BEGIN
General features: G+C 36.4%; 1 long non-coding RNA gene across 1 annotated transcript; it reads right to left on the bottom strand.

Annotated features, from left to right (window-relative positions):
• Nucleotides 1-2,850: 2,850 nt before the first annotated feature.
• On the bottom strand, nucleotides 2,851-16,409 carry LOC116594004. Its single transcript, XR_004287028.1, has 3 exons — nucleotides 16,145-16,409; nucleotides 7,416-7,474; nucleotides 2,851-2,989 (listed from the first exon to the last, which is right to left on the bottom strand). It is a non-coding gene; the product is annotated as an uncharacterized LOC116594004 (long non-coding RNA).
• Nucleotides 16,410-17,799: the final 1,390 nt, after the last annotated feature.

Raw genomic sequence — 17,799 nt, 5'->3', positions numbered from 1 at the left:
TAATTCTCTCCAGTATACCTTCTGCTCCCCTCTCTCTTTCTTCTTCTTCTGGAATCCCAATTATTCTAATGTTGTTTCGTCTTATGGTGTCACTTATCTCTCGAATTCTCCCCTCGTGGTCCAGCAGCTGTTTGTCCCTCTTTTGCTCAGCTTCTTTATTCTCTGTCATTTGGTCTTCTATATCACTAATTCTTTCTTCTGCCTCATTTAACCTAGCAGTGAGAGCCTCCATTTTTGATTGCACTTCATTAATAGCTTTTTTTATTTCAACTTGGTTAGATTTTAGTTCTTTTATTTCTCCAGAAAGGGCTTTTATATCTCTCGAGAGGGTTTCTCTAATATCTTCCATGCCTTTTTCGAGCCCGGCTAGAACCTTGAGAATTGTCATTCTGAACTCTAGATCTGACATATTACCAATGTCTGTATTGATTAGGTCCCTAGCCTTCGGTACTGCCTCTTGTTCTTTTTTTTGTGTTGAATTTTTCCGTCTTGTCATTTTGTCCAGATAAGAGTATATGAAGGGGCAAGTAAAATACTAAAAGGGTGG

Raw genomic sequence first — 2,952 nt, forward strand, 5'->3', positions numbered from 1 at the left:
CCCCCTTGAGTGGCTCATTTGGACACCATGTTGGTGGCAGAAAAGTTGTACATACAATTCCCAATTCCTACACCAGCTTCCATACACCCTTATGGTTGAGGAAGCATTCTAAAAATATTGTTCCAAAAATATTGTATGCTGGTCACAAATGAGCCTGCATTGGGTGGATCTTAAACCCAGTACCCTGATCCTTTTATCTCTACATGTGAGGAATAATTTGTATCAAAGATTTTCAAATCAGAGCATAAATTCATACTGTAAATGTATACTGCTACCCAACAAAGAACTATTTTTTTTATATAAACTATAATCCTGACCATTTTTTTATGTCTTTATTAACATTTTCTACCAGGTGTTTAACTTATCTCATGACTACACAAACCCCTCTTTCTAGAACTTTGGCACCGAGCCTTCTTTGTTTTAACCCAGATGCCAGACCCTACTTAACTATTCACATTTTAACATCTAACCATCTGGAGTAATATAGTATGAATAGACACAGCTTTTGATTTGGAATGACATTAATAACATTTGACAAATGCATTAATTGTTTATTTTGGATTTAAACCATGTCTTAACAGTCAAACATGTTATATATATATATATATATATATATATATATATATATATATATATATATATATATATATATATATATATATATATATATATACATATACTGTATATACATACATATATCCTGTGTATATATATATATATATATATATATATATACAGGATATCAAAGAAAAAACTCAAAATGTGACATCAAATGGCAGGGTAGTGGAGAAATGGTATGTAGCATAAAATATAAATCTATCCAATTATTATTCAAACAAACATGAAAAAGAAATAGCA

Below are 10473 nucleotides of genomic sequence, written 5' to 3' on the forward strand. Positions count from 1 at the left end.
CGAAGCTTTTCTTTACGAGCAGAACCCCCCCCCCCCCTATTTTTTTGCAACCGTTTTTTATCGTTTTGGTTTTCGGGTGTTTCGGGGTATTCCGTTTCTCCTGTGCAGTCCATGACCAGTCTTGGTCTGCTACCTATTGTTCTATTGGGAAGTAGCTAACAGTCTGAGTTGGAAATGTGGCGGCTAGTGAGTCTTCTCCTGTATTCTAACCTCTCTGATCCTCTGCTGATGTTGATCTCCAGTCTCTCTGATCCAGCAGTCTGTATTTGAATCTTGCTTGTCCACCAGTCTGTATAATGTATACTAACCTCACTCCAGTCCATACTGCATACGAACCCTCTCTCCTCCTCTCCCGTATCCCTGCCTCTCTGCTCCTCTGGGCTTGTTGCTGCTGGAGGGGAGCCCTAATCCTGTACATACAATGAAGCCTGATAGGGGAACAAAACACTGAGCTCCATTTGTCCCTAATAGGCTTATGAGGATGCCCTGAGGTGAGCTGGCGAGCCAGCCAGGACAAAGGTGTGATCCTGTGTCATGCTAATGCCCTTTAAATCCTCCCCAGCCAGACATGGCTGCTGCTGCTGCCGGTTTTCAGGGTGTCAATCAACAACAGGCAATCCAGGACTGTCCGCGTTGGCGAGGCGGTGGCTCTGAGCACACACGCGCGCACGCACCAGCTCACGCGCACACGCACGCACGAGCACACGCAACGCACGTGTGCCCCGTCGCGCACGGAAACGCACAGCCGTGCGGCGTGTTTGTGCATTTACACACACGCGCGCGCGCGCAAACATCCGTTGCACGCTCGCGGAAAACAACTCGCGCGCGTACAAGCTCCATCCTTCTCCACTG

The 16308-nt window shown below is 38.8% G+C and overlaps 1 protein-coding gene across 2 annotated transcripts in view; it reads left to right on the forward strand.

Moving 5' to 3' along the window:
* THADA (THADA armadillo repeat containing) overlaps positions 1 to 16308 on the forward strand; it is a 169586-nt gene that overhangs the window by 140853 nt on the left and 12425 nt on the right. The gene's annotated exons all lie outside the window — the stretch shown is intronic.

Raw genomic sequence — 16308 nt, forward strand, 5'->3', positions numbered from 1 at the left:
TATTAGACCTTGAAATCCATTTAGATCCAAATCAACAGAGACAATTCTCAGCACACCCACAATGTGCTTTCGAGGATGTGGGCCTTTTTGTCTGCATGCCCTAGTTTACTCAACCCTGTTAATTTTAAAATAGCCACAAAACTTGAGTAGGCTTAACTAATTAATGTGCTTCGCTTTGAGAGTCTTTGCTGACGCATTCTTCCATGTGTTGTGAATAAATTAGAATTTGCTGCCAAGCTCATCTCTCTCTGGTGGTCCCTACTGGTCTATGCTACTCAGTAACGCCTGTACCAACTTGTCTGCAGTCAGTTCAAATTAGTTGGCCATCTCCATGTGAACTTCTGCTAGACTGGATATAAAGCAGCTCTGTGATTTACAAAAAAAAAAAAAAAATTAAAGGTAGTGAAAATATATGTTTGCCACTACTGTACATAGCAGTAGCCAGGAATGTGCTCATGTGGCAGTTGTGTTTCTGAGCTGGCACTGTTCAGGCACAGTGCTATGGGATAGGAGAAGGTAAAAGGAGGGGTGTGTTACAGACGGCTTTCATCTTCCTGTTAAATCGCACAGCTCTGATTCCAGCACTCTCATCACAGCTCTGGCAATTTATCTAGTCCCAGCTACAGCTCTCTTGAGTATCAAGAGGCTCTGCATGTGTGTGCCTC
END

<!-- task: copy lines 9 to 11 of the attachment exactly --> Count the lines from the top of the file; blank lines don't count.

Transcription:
CCCCCTTGAGTGGCTCATTTGGACACCATGTTGGTGGCAGAAAAGTTGTACATACAATTCCCAATTCCTACACCAGCTTCCATACACCCTTATGGTTGAGGAAGCATTCTAAAAATATTGTTCCAAAAATATTGTATGCTGGTCACAAATGAGCCTGCATTGGGTGGATCTTAAACCCAGTACCCTGATCCTTTTATCTCTACATGTGAGGAATAATTTGTATCAAAGATTTTCAAATCAGAGCATAAATTCATACTGTAAATGTATACTGCTACCCAACAAAGAACTATTTTTTTTATATAAACTATAATCCTGACCATTTTTTTATGTCTTTATTAACATTTTCTACCAGGTGTTTAACTTATCTCATGACTACACAAACCCCTCTTTCTAGAACTTTGGCACCGAGCCTTCTTTGTTTTAACCCAGATGCCAGACCCTACTTAACTATTCACATTTTAACATCTAACCATCTGGAGTAATATAGTATGAATAGACACAGCTTTTGATTTGGAATGACATTAATAACATTTGACAAATGCATTAATTGTTTATTTTGGATTTAAACCATGTCTTAACAGTCAAACATGTTATATATATATATATATATATATATATATATATATATATATATATATATATATATATATATATATATATATATATATATATACATATACTGTATATACATACATATATCCTGTGTATATATATATATATATATATATATATATACAGGATATCAAAGAAAAAACTCAAAATGTGACATCAAATGGCAGGGTAGTGGAGAAATGGTATGTAGCATAAAATATAAATCTATCCAATTATTATTCAAACAAACATGAAAAAGAAATAGCA

Below are 10473 nucleotides of genomic sequence, written 5' to 3' on the forward strand. Positions count from 1 at the left end.
CGAAGCTTTTCTTTACGAGCAGAACCCCCCCCCCCCCTATTTTTTTGCAACCGTTTTTTATCGTTTTGGTTTTCGGGTGTTTCGGGGTATTCCGTTTCTCCTGTGCAGTCCATGACCAGTCTTGGTCTGCTACCTATTGTTCTATTGGGAAGTAGCTAACAGTCTGAGTTGGAAATGTGGCGGCTAGTGAGTCTTCTCCTGTATTCTAACCTCTCTGATCCTCTGCTGATGTTGATCTCCAGTCTCTCTGATCCAGCAGTCTGTATTTGAATCTTGCTTGTCCACCAGTCTGTATAATGTATACTAACCTCACTCCAGTCCATACTGCATACGAACCCTCTCTCCTCCTCTCCCGTATCCCTGCCTCTCTGCTCCTCTGGGCTTGTTGCTGCTGGAGGGGAGCCCTAATCCTGTACATACAATGAAGCCTGATAGGGGAACAAAACACTGAGCTCCATTTGTCCCTAATAGGCTTATGAGGATGCCCTGAGGTGAGCTGGCGAGCCAGCCAGGACAAAGGTGTGATCCTGTGTCATGCTAATGCCCTTTAAATCCTCCCCAGCCAGACATGGCTGCTGCTGCTGCCGGTTTTCAGGGTGTCAATCAACAACAGGCAATCCAGGACTGTCCGCGTTGGCGAGGCGGTGGCTCTGAGCACACACGCGCGCACGCACCAGCTCACGCGCACACGCACGCACGAGCACACGCAACGCACGTGTGCCCCGTCGCGCACGGAAACGCACAGCCGTGCGGCGTGTTTGTGCATTTACACACACGCGCGCGCGCGCAAACATCCGTTGCACGCTCGCGGAAAACAACTCGCGCGCGTACAAGCTCCATCCTTCTCCACTG